An example of the impact of this scheme is the 2002 MCCA assessment of $71.15 per vehicle. Had that assessment been distributed among the three classes in proportion to the MCCA claim costs of the previous five years, commercial vehicles would have paid $12.77, motorcycles $179.04, and private passenger vehicles $73.85. Commercial vehicles subsidized the other classes to the tune of $58.38 per vehicle for a total overcharge of approximately $29 million, based on an estimate of 500,000 insured commercial vehicles.
The reason for the much smaller per-vehicle claim costs for commercial vehicles is that when an employee is injured in a commercial vehicle, and insurance is available from both the employer's workers' compensation and automobile policies, the workers' compensation policy pays first. The employer pays the cost of the injuries through its workers' compensation policy, but then, because of the MCCA subsidy, has to pay again for the injuries through its automobile policy premiums. The extra $29 million could have helped create a lot of jobs in Michigan. The legislature addressed the issue of commercial overcharges in 2003, but due to the opposition of insurers that wrote predominantly personal lines and that apparently did not want to see a $2.70 (3.8 percent) increase in the per-vehicle assessment paid ultimately by their customers, the subsidies continued. As a result, no action was taken, and the MCAA overcharges — of 450 percent on Michigan businesses — have continued to the present day.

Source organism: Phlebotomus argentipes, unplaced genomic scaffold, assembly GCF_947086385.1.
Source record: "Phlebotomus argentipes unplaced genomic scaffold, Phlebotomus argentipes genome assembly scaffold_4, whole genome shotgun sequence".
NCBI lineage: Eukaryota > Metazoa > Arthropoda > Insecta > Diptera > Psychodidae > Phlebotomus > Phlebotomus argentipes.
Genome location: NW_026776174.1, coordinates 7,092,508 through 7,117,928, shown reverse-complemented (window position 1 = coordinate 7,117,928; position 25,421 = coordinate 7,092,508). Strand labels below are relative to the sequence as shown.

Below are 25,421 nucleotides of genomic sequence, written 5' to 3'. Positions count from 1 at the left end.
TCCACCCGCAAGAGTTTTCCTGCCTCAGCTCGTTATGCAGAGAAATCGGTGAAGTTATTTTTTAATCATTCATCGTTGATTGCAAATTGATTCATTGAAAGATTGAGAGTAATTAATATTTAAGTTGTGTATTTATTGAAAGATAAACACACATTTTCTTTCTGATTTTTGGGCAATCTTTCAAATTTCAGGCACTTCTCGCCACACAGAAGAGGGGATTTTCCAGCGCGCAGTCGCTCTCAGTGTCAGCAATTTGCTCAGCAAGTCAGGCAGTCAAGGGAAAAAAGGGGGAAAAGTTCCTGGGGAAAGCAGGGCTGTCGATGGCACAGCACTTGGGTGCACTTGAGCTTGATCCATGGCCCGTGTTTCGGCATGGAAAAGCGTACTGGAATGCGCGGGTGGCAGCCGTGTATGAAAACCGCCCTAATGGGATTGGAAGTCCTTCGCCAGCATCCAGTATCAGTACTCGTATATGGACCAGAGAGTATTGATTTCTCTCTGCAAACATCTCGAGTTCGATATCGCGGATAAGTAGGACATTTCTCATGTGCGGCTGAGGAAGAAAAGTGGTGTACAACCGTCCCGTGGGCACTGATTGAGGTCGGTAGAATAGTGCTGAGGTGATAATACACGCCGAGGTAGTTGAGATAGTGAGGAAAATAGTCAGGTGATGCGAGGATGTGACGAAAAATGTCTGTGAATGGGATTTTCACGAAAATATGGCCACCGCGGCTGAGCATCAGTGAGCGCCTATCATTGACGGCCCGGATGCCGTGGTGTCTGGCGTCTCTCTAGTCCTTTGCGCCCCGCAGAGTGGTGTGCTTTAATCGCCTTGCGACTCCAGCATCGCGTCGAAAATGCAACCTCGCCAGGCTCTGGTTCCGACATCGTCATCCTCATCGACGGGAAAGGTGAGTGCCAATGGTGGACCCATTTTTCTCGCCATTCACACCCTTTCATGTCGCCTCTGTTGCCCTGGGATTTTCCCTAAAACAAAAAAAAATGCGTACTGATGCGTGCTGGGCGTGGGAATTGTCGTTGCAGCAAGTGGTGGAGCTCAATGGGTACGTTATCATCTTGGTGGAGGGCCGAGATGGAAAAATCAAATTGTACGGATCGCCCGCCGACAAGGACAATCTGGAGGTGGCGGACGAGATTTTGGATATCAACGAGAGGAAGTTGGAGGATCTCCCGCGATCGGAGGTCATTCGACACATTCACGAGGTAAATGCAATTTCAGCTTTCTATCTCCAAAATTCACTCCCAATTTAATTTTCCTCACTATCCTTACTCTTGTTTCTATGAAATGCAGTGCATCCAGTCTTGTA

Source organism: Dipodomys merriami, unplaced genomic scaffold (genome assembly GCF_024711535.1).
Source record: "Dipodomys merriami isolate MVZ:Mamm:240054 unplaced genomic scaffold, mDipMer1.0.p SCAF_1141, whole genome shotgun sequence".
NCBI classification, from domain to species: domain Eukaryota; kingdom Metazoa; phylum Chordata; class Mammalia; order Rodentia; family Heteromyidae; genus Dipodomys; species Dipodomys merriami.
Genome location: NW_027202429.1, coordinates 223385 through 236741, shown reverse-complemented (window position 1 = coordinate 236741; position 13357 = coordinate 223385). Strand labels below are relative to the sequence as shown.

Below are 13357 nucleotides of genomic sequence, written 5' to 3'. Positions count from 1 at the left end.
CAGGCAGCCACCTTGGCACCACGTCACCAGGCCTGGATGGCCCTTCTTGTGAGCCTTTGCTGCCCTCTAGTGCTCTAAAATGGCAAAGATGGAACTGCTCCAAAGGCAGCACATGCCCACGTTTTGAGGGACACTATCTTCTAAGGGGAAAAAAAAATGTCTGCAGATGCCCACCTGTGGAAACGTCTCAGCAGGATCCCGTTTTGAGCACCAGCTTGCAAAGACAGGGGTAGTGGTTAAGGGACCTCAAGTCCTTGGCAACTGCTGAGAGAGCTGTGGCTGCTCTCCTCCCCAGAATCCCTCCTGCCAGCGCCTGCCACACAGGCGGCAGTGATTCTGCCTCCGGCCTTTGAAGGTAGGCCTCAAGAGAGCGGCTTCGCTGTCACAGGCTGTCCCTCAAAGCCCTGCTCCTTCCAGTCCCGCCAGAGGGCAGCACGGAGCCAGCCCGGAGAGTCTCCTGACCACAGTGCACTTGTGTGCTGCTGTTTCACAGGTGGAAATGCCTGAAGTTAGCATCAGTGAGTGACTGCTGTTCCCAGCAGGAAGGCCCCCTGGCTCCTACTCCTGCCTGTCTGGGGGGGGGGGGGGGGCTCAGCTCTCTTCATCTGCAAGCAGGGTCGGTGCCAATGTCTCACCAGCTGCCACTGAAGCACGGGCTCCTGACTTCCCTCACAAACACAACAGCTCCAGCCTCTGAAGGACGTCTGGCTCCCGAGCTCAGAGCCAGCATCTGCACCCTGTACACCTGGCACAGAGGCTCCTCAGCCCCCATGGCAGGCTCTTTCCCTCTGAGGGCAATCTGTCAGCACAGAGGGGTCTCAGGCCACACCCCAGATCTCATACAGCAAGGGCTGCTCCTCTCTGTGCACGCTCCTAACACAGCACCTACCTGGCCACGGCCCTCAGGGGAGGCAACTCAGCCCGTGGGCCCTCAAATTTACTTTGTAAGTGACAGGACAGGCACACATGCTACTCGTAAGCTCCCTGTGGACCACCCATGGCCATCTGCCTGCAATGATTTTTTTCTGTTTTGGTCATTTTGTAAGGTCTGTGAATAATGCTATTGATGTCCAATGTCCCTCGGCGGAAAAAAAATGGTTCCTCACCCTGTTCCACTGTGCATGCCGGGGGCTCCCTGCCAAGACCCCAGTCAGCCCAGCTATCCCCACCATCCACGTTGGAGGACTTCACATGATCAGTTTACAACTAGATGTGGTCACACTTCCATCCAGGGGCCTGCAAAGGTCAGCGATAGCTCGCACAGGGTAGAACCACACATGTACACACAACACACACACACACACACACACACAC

As noted, the MCCA assessment is now significantly higher than in 2002 and has been so for all the intervening years except 2003, when it was $69.00. The negative impact on Michigan business investment has therefore probably been even greater than in the above example. The MCCA's board should initiate a study to determine that economic damage. Lawmakers should change the law to require that commercial vehicles be assessed by the MCCA based upon their actual claims experience.